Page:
Maydi Diaz, Airports

I love going to airports. To many, airports are a heartless place where one is stuck during an excruciatingly long layover or flight delay. To me, they are far from heartless.

The walls of an airport hear the sorrowful tears of a goodbye and the glowing tears of a long-awaited hello.

The floors of an airport feel the electrified feet of a child on the way to Disneyland and the anxious feet of a college student returning to her parents’ embrace.

The purposeful minds of the soon-to-be passengers will all have an interesting story to tell. After all, one does not tend to simply go to an airport on a free Sunday afternoon. These soon-to-be passengers carry their pain or excitement, whichever has caused their fate of being here, while witnessing first-hand the pain and excitement radiating from everyone else around.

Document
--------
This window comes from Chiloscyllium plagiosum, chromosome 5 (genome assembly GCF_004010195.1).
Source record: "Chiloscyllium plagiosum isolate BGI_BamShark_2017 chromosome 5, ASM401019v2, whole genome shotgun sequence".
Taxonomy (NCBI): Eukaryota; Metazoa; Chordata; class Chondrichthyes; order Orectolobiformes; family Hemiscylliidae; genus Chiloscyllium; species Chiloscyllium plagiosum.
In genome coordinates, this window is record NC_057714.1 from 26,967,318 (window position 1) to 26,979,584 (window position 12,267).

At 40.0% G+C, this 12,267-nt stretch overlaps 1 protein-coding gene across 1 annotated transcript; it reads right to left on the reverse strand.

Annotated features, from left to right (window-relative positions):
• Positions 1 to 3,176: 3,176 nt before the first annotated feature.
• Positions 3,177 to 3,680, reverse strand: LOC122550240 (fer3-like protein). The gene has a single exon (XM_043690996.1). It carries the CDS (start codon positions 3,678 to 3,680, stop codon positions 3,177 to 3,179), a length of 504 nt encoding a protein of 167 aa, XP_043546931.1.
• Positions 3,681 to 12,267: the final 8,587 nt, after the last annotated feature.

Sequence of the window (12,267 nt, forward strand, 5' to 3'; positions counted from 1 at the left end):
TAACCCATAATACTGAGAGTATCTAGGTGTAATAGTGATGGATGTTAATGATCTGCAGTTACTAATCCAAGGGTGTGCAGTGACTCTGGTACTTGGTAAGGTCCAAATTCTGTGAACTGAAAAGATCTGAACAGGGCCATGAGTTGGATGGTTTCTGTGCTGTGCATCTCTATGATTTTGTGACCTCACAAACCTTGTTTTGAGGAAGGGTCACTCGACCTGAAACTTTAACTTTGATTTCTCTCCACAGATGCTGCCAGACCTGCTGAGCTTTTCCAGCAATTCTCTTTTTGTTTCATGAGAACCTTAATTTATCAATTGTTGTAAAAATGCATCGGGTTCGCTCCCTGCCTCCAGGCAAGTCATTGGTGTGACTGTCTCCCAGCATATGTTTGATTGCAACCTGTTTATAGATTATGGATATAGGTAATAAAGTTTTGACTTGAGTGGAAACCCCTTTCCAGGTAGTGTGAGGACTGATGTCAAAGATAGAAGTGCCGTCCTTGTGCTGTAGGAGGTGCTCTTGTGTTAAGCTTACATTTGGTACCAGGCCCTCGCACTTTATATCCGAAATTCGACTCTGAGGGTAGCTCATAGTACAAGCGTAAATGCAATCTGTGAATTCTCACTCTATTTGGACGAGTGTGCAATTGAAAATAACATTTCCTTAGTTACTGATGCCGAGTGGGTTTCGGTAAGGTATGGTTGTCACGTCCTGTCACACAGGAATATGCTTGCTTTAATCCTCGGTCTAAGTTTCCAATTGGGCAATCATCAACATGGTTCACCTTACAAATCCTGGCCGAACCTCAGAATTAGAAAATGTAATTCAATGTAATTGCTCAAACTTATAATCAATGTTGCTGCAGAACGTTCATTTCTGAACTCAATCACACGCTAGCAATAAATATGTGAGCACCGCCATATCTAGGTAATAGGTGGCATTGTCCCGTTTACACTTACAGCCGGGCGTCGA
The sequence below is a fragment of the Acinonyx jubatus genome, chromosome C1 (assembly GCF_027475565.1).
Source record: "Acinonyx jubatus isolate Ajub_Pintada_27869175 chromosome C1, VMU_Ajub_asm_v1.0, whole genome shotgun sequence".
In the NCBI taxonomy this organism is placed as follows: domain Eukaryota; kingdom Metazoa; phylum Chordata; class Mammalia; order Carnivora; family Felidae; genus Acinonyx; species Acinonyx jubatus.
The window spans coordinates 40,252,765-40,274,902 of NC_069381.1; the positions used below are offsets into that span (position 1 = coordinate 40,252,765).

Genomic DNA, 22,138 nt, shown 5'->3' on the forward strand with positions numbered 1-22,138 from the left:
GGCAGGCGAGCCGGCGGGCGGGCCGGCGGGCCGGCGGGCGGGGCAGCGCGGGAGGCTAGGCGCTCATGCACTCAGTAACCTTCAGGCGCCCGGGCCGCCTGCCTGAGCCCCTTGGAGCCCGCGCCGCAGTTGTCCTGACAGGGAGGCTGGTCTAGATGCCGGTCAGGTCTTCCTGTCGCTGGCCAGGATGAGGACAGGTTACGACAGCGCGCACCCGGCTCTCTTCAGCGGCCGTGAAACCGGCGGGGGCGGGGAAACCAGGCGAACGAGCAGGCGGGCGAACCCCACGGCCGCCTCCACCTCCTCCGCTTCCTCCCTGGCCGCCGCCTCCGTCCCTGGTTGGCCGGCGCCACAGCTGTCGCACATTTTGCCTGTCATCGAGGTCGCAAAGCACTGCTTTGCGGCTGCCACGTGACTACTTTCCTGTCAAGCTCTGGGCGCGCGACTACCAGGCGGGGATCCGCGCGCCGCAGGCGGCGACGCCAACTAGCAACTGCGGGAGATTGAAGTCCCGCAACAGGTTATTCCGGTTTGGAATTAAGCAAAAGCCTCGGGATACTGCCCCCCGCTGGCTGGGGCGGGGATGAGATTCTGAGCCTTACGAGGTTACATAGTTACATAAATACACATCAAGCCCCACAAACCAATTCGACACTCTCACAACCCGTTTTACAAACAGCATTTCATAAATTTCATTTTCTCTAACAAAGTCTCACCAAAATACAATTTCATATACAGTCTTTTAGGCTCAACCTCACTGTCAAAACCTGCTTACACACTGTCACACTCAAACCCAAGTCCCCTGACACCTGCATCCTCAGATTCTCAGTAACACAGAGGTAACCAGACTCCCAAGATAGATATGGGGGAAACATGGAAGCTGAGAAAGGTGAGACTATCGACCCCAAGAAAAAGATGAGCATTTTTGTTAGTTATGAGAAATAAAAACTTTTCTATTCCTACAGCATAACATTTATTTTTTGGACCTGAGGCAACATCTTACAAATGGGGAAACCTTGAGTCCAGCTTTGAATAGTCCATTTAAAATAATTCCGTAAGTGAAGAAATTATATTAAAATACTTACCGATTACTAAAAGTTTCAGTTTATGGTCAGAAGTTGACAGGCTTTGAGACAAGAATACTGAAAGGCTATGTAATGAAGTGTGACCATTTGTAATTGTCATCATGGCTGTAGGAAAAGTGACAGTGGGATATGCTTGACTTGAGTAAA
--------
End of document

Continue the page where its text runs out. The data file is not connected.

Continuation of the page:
For those of us who are constant travelers, airports start to feel like home. With the lack of the conventional definition of a stable home, airports are sense of normality. Airports are predictable. One city map after another, one new acquaintance after another, change becomes the normal. In this instance, the normal becomes refreshingly reliable.

Above all, airports are a thrill. It may not be a stimulating new mountain to hike or town to explore, but it is a place of anticipation for the exciting unknown or desired known. An airport means a relaxing place to rest while the next adventure quickly approaches. And one just can’t contain the laughter triggered by a new adventure that is about to adjust their perspective on life.

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